L-Carnitine in endurance & recovery
The influence of Carnitine supplementation on exercise endurance was explored in a 2011 randomised control study. In the trial, two groups of volunteers were given either L-Carnitine L-Tartrate supplements or a placebo before exercise and various biomarkers associated with exercise were monitored. In the results, the L-Carnitine L-Tartrate group used 55% less glycogen than the placebo group and experienced a 44% drop in lactate build-up, all leading to an increase in exercise output. The trial also showed that L-Carnitine supplementation encouraged fat oxidation (fat burn), even at high-intensity exercise.3 In a separate study, athletes given L-Carnitine before strenuous exercise experienced a decrease in exhaustion and cardiac exertion versus athletes given a placebo.4
Carnitine’s benefits don’t stop at supporting endurance, it can also aid recovery from exercise. A recent study evaluated the effects of daily L-Carnitine L-Tartrate supplementation for 5 weeks on recovery and fatigue.5 They found that it was able to improve recovery and fatigue based on reduced muscle damage and soreness after exercise. Part of the reason why our muscles are sore after exercise is exposure to oxidative damage. Our mitochondria produce free radicals during the respiration process, which in excess can damage our muscle tissues. In another trial featuring athletes, L-Carnitine supplementation reduced oxidative stress and signs of muscle damage resulting in better recovery, due to L-Carnitine’s antioxidant action. 6
How to choose an L-Carnitine?
L-Carnitine is found in several forms, though for athletic performance, the L-Carnitine L-Tartrate form is favoured when looking at the available scientific evidence. A premium L-Carnitine L-Tartrate product known as Carnipure® is an ideal option due to being produced under strict quality assurance measures. Carnipure® also has an approval from the European Food Safety Authority (EFSA). Considered a high grade of pure L-carnitine, 1000mg of Carnipure is found within the recommended daily dose of RunStrong (3 capsules).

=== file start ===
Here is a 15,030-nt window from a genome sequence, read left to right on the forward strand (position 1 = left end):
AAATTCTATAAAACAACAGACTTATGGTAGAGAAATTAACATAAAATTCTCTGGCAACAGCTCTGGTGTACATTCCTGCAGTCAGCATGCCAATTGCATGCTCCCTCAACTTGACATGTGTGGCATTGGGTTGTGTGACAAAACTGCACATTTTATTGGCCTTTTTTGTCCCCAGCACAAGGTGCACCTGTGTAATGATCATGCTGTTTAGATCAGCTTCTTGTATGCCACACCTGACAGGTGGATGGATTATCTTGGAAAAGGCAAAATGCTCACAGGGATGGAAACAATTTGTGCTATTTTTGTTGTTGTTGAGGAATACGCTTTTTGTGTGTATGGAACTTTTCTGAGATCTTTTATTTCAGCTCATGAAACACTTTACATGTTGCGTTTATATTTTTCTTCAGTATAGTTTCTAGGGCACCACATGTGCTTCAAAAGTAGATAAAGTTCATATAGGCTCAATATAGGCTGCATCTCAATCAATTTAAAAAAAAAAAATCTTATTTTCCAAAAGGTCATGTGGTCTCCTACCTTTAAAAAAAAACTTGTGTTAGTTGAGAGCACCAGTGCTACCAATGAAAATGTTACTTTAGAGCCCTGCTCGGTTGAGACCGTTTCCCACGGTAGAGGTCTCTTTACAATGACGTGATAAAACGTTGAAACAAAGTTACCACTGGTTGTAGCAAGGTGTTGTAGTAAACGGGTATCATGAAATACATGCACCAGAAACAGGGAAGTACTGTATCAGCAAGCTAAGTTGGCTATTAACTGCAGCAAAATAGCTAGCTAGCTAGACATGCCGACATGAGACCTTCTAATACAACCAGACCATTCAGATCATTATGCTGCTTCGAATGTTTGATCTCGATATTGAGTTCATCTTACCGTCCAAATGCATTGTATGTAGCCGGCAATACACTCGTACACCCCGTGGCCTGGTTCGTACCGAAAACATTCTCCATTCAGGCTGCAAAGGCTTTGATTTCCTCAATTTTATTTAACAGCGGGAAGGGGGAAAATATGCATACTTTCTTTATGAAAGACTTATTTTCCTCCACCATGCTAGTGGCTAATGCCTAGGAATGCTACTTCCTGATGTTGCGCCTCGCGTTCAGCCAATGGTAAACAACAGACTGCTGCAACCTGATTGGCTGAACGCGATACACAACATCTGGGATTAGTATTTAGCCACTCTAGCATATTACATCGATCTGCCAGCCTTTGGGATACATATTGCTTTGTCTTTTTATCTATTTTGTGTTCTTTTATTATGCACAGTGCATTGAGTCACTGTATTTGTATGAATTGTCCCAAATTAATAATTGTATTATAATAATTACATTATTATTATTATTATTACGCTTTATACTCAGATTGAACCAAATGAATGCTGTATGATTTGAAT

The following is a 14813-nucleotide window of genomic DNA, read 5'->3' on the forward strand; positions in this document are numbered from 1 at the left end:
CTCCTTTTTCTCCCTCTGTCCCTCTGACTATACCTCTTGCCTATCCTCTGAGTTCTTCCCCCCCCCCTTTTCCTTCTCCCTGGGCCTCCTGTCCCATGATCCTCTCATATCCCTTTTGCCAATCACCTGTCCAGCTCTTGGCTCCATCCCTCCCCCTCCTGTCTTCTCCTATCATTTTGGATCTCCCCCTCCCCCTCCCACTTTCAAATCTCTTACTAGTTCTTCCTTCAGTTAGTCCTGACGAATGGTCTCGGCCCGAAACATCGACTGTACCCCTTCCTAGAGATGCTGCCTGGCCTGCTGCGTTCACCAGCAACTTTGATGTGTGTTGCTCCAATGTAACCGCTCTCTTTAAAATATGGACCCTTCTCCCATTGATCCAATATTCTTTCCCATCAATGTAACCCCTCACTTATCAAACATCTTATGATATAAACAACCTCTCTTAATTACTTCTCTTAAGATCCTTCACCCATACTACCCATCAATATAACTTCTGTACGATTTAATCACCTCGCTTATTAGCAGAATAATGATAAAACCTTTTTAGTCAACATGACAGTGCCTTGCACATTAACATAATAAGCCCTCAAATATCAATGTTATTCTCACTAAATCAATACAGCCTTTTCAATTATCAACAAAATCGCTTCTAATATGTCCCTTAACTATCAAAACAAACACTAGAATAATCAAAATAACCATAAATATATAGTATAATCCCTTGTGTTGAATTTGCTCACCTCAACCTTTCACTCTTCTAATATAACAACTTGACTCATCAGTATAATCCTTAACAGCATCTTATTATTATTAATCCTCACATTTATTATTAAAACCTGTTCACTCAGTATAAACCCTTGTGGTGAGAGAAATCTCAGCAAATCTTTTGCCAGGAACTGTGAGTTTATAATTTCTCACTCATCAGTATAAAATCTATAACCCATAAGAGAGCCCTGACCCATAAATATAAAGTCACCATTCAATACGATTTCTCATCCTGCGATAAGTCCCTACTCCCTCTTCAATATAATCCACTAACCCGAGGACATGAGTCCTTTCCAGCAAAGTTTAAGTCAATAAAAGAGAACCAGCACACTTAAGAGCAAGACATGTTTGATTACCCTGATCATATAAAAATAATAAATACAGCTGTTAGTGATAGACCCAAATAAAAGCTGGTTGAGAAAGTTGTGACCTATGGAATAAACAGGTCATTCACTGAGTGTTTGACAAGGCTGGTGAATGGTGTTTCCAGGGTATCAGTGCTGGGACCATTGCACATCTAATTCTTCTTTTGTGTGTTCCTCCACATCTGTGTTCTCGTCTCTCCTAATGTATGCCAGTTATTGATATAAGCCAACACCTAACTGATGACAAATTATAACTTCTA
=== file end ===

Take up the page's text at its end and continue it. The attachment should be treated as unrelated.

Especially for long-distance runners, the goal is to be able to run for as long as possible without depleting the body's energy reserves. Endurance depends on preserving our limited glycogen reserves in favour of using our practically unlimited fat reserves for fuel. In order to support the body's ability to 'tap the fat', supplementation of high-quality L-Carnitine can help - and that’s why you can find it in RunStrong!
1. Westerblad, H., Bruton, J. D., & Katz, A. (2010). Skeletal muscle: energy metabolism, fiber types, fatigue and adaptability. Experimental cell research, 316(18), 3093–3099. https://doi.org/10.1016/j.yexcr.2010.05.019
2. Constantin-Teodosiu, D., Saris, W. H., & Wagenmakers, A. J. (2001). The effects of increasing exercise intensity on muscle fuel utilisation in humans. The Journal of physiology, 536(Pt 1), 295–304. https://doi.org/10.1111/j.1469-7793.2001.00295.x
3. Wall, B. T., Stephens, F. B., Constantin-Teodosiu, D., Marimuthu, K., Macdonald, I. A., & Greenhaff, P. L. (2011). Chronic oral ingestion of L-carnitine and carbohydrate increases muscle carnitine content and alters muscle fuel metabolism during exercise in humans. The Journal of physiology, 589(Pt 4), 963–973. https://doi.org/10.1113/jphysiol.2010.201343
4. Orer, G. E., & Guzel, N. A. (2014). The effects of acute L-carnitine supplementation on endurance performance of athletes. Journal of strength and conditioning research, 28(2), 514–519. https://doi.org/10.1519/JSC.0b013e3182a76790
5. Stefan, M.; Sharp, M.; Gheith, R.; Lowery, R.; Ottinger, C.; Wilson, J.; Durkee, S.; Bellamine, A. L-Carnitine Tartrate Supplementation for 5 Weeks Improves Exercise Recovery in Men and Women: A Randomized, Double-Blind, Placebo-Controlled Trial. Nutrients 2021, 13, 3432. https://doi.org/10.3390/nu13103432
6. Parandak, K., Arazi, H., Khoshkhahesh, F., & Nakhostin-Roohi, B. (2014). The effect of two-week L-carnitine supplementation on exercise -induced oxidative stress and muscle damage. Asian journal of sports medicine, 5(2), 123–128. https://www.ncbi.nlm.nih.gov/pmc/articles/PMC4374610/